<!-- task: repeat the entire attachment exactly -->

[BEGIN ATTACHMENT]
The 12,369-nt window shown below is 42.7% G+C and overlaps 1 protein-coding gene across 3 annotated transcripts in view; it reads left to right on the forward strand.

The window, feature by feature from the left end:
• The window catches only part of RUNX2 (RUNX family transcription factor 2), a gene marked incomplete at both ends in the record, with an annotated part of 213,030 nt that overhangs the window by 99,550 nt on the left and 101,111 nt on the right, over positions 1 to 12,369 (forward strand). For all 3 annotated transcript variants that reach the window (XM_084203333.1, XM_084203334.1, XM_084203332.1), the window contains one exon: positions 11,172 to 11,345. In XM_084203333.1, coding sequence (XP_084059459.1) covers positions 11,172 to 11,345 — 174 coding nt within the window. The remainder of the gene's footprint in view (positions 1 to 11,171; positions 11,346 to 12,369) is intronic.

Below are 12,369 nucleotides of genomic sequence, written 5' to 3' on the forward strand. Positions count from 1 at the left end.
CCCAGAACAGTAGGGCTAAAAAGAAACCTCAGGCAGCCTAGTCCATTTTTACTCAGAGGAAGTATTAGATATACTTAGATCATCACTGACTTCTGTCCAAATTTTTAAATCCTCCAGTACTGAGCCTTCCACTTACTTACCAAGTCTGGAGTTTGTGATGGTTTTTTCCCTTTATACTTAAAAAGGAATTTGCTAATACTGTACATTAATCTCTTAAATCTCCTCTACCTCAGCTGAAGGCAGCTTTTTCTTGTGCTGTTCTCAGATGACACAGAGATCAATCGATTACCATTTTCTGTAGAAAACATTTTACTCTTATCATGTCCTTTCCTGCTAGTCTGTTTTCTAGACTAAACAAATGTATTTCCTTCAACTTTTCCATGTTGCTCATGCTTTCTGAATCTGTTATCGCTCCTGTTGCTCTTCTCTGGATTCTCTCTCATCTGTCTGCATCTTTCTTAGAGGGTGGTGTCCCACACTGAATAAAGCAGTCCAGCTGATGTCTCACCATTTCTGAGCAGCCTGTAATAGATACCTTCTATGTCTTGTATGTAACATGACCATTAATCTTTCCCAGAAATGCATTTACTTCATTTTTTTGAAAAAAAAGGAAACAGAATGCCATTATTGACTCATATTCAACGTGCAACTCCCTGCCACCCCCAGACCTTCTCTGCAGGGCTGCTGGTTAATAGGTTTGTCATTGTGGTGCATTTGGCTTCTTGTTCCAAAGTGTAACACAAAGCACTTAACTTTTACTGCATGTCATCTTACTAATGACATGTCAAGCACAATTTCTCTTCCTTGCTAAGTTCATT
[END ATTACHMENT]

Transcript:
The 12,369-nt window shown below is 42.7% G+C and overlaps 1 protein-coding gene across 3 annotated transcripts in view; it reads left to right on the forward strand.

The window, feature by feature from the left end:
• The window catches only part of RUNX2 (RUNX family transcription factor 2), a gene marked incomplete at both ends in the record, with an annotated part of 213,030 nt that overhangs the window by 99,550 nt on the left and 101,111 nt on the right, over positions 1 to 12,369 (forward strand). For all 3 annotated transcript variants that reach the window (XM_084203333.1, XM_084203334.1, XM_084203332.1), the window contains one exon: positions 11,172 to 11,345. In XM_084203333.1, coding sequence (XP_084059459.1) covers positions 11,172 to 11,345 — 174 coding nt within the window. The remainder of the gene's footprint in view (positions 1 to 11,171; positions 11,346 to 12,369) is intronic.

Below are 12,369 nucleotides of genomic sequence, written 5' to 3' on the forward strand. Positions count from 1 at the left end.
CCCAGAACAGTAGGGCTAAAAAGAAACCTCAGGCAGCCTAGTCCATTTTTACTCAGAGGAAGTATTAGATATACTTAGATCATCACTGACTTCTGTCCAAATTTTTAAATCCTCCAGTACTGAGCCTTCCACTTACTTACCAAGTCTGGAGTTTGTGATGGTTTTTTCCCTTTATACTTAAAAAGGAATTTGCTAATACTGTACATTAATCTCTTAAATCTCCTCTACCTCAGCTGAAGGCAGCTTTTTCTTGTGCTGTTCTCAGATGACACAGAGATCAATCGATTACCATTTTCTGTAGAAAACATTTTACTCTTATCATGTCCTTTCCTGCTAGTCTGTTTTCTAGACTAAACAAATGTATTTCCTTCAACTTTTCCATGTTGCTCATGCTTTCTGAATCTGTTATCGCTCCTGTTGCTCTTCTCTGGATTCTCTCTCATCTGTCTGCATCTTTCTTAGAGGGTGGTGTCCCACACTGAATAAAGCAGTCCAGCTGATGTCTCACCATTTCTGAGCAGCCTGTAATAGATACCTTCTATGTCTTGTATGTAACATGACCATTAATCTTTCCCAGAAATGCATTTACTTCATTTTTTTGAAAAAAAAGGAAACAGAATGCCATTATTGACTCATATTCAACGTGCAACTCCCTGCCACCCCCAGACCTTCTCTGCAGGGCTGCTGGTTAATAGGTTTGTCATTGTGGTGCATTTGGCTTCTTGTTCCAAAGTGTAACACAAAGCACTTAACTTTTACTGCATGTCATCTTACTAATGACATGTCAAGCACAATTTCTCTTCCTTGCTAAGTTCATT